The Soweto Gospel Choir is a performance choir. The auditions for the group brought out over 600 people. They are not only a touring musical group but serve as unofficial ambassadors for the country of South Africa. This song was originally arranged for SGC for performance but can be used in church, with the understanding of difference from the original version.



“Show Up” by Heritage Mass Choir

The New Life Community Choir, led by John P. Kee, had a major influence on my childhood and upbringing. A couple of weekends ago, a certain sector of Twitter was embroiled in a hearty debate about hiring a youth choir director in 1998 and John P. Kee was one of three choices. Though not my first choice, John P. Kee is one of my favorite gospel artists. Imagine my delight in looking for a song by the Heritage Mass Choir and finding one of my favorite songs by one of my favorite artists. The Heritage Gospel Choir is in concert in 2009 doing their live recording singing John P. Kee’s “Show Up.” Though the original recording of this song was released in 1995, this song evidently transcends musical era.

The Heritage Gospel Choir recorded this song for their “The Gospel 2” album release and sticks very closely to the original composition. Translated for their context, this song can be used in worship or in concert (as it is here). I would not be surprised if the Heritage Mass Choir reached out to find the exact loops and musical instruments that were used on the original because this 2009 release sounds very similar to the 1995 original. Only because I see the musicians in the video, I am convinced that this is not a sing-along track. Musically, there are no differences between the original composition and this recording. Sonically, the music is being sung in Korean but the rhythms are also true to the original recording. Even the adlib is singing identically to what John P. Kee does. Near the end of the song, they sing, “show up” in English before ending with a repeat of the end of the B section. The soloist on this track does so much to add to the richness of the text written by John P. Kee by adding his South Korean flavor to it.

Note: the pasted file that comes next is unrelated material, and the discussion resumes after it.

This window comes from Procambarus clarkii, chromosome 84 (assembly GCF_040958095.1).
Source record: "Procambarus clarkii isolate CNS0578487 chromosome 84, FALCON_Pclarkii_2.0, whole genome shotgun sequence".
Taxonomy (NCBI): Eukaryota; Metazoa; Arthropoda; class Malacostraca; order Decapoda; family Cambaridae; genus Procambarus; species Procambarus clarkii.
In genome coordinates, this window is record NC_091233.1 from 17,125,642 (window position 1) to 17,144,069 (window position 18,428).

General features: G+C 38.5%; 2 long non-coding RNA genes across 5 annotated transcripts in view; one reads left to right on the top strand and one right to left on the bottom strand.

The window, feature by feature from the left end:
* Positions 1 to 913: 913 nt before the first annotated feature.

“Don’t Trouble the Water” by Café of the Gate of Salvation

Simon and Garfunkel originally recorded “Don’t Trouble the Water” back in 1970. Widely considered their biggest hit, it was no surprise that Aretha Franklin took the song as her own in 1971. She achieved major commercial success spending weeks on the top of the Billboard charts and even winning a Grammy for her “gospel-inspired” version. Written by Paul Simon, this song has been recorded by many other artists including Elvis Presley. It is no surprise then that Australia’s premier a cappella gospel choir took up this song to sing. With the help of Australian singer-songwriter, Diana Rouvas, Café of the Gate of Salvation records this song live at The Basement in the Sydney in November of 2017. The setting of this recording is in a pub with space for live music, so it is safe to say that this song is not intended for use in worship.

Quite frankly, the song is not necessarily a black gospel song in the traditional sense, in that it only alludes to God without naming God. It is assumed that the friend that is sung about in the song is a higher power or presence like Jesus, or even God. This live performance features a really skilled vocalist and a very present bassline. The rhythm in the bassline makes the song emblematic of its earlier recordings. The bassline also connects it to the blues genre that relied heavily on the bass guitar. Although blues takes root in the United States, this country’s music travels further to places that the originators may not visit. Though I am sure Simon and Garfunkel traveled to Sydney, Australia, I don’t imagine they envisioned a white, non-religious gospel choir in Australia singing one of its most famous rerecordings.